Format: Paperback
The book, while appearing to be quite academic, is, in fact a diatribe.
Some of the foregoing reviews have been pinned mainly on the emotion of the debate regarding foreign assistance, and not on the facts of the achievement thereof.
I'd like to put forth the case that, whatever may have been the operating environment during Mr. Hancock's experience, things have changed. They have changed with regard to the type of people that are working in the international development community, and the type of people who work for international NGOs. Whatever Viola P. Renya might think, my experience has shown that these are not people who believe they have 'dyed and gone to haven' (SIC), because they 'scored' a job with CARE or Save the Children. They are people who have left much more lucrative employment, in some cases, to help their fellow-people.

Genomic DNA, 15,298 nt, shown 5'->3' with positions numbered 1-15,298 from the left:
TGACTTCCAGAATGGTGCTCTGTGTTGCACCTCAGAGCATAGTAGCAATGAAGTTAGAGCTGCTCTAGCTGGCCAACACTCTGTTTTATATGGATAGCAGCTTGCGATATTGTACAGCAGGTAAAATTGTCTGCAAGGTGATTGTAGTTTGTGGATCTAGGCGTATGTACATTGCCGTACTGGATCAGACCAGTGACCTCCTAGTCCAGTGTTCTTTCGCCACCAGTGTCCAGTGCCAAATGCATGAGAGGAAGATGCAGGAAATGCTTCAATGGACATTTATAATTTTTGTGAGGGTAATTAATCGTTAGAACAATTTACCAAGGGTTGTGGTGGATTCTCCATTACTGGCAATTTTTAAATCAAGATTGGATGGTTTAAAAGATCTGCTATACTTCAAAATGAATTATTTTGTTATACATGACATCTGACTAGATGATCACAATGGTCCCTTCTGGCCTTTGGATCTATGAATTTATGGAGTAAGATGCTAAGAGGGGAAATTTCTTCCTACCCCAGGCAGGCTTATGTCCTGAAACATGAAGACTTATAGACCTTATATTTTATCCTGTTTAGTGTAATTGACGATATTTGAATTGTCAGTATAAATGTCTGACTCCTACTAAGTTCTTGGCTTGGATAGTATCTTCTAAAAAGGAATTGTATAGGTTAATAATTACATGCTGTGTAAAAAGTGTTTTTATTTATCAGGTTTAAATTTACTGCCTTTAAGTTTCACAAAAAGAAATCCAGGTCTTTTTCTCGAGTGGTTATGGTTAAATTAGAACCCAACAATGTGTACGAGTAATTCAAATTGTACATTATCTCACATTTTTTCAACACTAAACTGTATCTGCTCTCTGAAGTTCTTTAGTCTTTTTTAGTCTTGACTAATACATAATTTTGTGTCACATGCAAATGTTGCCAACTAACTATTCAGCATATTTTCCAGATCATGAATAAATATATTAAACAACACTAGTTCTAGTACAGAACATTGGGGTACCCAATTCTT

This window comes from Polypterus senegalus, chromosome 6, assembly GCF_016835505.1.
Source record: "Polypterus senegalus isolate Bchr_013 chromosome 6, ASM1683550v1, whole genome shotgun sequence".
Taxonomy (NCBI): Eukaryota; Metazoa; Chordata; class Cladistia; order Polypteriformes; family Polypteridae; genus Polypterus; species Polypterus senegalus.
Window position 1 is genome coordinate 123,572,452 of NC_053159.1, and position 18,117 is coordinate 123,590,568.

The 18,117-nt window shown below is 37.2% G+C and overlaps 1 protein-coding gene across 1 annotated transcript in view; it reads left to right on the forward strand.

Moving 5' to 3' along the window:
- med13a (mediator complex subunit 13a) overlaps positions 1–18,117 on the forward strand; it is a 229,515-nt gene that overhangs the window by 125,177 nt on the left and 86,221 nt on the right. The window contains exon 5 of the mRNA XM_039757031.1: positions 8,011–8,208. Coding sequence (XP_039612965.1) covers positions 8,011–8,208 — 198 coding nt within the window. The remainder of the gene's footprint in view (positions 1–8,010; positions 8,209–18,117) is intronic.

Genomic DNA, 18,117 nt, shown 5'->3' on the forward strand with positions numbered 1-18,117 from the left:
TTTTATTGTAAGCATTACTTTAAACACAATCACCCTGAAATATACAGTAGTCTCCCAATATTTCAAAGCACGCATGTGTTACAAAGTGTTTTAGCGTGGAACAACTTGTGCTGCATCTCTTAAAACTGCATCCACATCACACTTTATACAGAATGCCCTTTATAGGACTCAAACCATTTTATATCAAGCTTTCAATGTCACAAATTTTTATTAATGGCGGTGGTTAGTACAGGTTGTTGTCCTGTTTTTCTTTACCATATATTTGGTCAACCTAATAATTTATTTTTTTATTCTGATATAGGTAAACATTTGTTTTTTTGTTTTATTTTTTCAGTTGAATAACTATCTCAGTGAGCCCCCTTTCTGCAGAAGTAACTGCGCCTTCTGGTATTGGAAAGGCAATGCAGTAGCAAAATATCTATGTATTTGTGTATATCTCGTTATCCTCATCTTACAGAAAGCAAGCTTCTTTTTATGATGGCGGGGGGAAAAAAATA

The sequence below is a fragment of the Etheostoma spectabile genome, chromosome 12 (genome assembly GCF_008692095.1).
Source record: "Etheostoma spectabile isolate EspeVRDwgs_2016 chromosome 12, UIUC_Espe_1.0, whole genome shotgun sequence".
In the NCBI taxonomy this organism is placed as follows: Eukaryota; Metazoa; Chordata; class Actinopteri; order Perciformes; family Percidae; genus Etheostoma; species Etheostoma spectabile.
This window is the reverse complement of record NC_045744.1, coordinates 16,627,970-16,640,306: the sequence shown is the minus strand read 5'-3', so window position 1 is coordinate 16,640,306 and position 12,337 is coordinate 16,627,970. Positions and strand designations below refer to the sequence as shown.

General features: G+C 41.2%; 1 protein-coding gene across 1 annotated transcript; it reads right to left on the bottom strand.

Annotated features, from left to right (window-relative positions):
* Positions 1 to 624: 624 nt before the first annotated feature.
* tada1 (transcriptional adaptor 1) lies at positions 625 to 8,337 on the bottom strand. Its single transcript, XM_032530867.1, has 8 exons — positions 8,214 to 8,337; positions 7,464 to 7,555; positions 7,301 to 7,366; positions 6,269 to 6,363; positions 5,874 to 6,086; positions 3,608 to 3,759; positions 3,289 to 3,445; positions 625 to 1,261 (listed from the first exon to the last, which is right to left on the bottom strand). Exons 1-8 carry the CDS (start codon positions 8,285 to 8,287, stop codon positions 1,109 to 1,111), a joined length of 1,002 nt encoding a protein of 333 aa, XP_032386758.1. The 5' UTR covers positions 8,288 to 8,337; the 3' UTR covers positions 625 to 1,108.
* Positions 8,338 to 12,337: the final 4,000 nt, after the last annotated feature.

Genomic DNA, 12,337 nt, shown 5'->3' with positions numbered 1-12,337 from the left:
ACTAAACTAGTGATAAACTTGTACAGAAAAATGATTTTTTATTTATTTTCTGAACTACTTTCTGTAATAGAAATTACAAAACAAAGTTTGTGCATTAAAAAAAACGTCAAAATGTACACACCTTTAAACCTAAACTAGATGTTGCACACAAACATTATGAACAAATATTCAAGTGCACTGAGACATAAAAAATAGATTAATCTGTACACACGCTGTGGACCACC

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1 of 1 people found the following review helpful By Tom Munro on July 27 2003
Format: Paperback
This book has the flavour of someone who has stewed over the question of foriegn aid for some time and then suddenly this book has been an outpouring of every bit of frustration ever felt by the author. From looking at his other books it appears that he is a person with a thorough background in the industry.
The book is one of the most daming that I have read. Although short the book marshals its facts and explains every argument with a clarity that is breathtaking.
The arguments are that the organisations which are involved in providing aid are incompetent. There are a number of reasons for the incompetance but all orginsations which deal with aid are incompetant and corrupt.